The benefits of providing a local serial casting service for children and young people in Powys.

Purpose

Serial casting is a common conservative intervention for children and young people who are idiopathic toe walkers, or who have cerebral palsy and develop calf muscle contracture. The main aims of serial casting are to improve calf muscle length, walking pattern and efficiency. There is a strong evidence base showing serial casting is effective in improving calf muscle length. Historically in the large and rural county of Powys serial casting has been provided by out-of-county hospitals, making access difficult and involving children, young people and their families travelling long distances. A local physiotherapy-led serial casting service has been piloted within Powys for the last 1 year and 9 months, with capacity to provide treatment in local hospitals and schools as well as client´s homes. A retrospective audit was carried out to assess the benefits and effectiveness of this service.

Total time saved for the families was 213 hours
equivalent to 33 school days or mean 1.6 school days/child
Over 1 year and 9 months
the local service has provided a cost saving of £26,552

Approach

Data was collected to determine the diagnosis, number and ages of children and young people who had received treatment; the number of contacts, episodes of care and casts provided. In addition the distance travelled and time involved for families, as well as the financial costs of the local service was calculated as compared to similar provision in out of county hospitals. Changes in calf muscle length immediately post casting were calculated using goniometry from standardised photographs. Client satisfaction questionnaires were conducted to gauge families´ opinions about the local service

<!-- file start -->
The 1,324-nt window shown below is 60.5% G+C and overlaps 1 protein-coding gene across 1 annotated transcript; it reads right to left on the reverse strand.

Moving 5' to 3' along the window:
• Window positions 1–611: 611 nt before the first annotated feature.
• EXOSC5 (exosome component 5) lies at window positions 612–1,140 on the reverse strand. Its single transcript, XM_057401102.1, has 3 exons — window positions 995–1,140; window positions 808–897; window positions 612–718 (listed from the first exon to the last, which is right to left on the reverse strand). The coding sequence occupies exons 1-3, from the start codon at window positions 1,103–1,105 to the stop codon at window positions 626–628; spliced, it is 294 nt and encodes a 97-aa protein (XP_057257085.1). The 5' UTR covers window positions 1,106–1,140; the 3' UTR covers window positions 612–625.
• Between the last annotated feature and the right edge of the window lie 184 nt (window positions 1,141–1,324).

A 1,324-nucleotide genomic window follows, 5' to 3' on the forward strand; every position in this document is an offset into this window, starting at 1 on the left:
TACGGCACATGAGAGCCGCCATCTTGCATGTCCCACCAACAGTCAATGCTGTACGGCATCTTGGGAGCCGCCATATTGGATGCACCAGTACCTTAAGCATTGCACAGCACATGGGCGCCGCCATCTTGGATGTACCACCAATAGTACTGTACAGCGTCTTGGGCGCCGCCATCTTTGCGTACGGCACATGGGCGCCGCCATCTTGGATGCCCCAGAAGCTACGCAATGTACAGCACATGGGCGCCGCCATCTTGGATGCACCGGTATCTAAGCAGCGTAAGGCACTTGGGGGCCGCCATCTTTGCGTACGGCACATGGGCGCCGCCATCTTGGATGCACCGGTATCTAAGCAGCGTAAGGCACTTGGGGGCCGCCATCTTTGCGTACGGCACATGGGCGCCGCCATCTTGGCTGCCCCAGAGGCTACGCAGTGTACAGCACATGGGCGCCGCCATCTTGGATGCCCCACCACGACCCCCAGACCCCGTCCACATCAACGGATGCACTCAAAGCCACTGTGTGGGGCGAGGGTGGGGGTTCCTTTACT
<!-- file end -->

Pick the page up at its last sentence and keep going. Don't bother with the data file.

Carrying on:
Outcomes

21 children and young people, aged 18 months to 15 years of age, have received treatment, with the most common diagnoses Cerebral Palsy (10), Ideopathic Toe Walking (3) and Syndromes (3). The service provided 124 contacts, 48 episodes of care and applied 125 casts. Total mileage saving for the families was 5,705 miles, mean 272 miles/child, 119 miles/episode of care and 46 miles/contact. Total time saved for the families was 213 hours, equivalent to 33 school days or mean 1.6 school days/child. Mean improvement in ankle dorsiflexion range was 8.87 degrees for knee bent slow stretch (R2), 11.68 degrees for knee straight (R2) and 9.53 degrees for knee straight fast stretch (R1). Client feedback questionnaires reported a range of benefits including easier access; clients more at ease in local settings with familiar staff; flexibility with appointment times and location; better co-ordination of care and having a local contact for help if needed.  

A local physiotherapy-led serial casting service in a rural area can provide effective treatment to improve calf muscle tightness, time savings and reduced travel distances for children, young people and their families as well as delivering significant cost savings. However further work is needed to establish effectiveness to improve functional goals and gait patterns.

Cost and savings

Cost savings were substantial; based on NHS England payment by results tariffs the local service has provided a cost saving of £26,552 over 1 year and 9 months.

Implications

Children and young people´s long-term independence is supported by maintaining their calf muscle length with a conservative physiotherapy led intervention. Long term surgical and care costs may also be reduced.

Fund acknowledgements

No funding has been provided for this work.

Additional notes

This work was presented at Physiotherapy UK 2019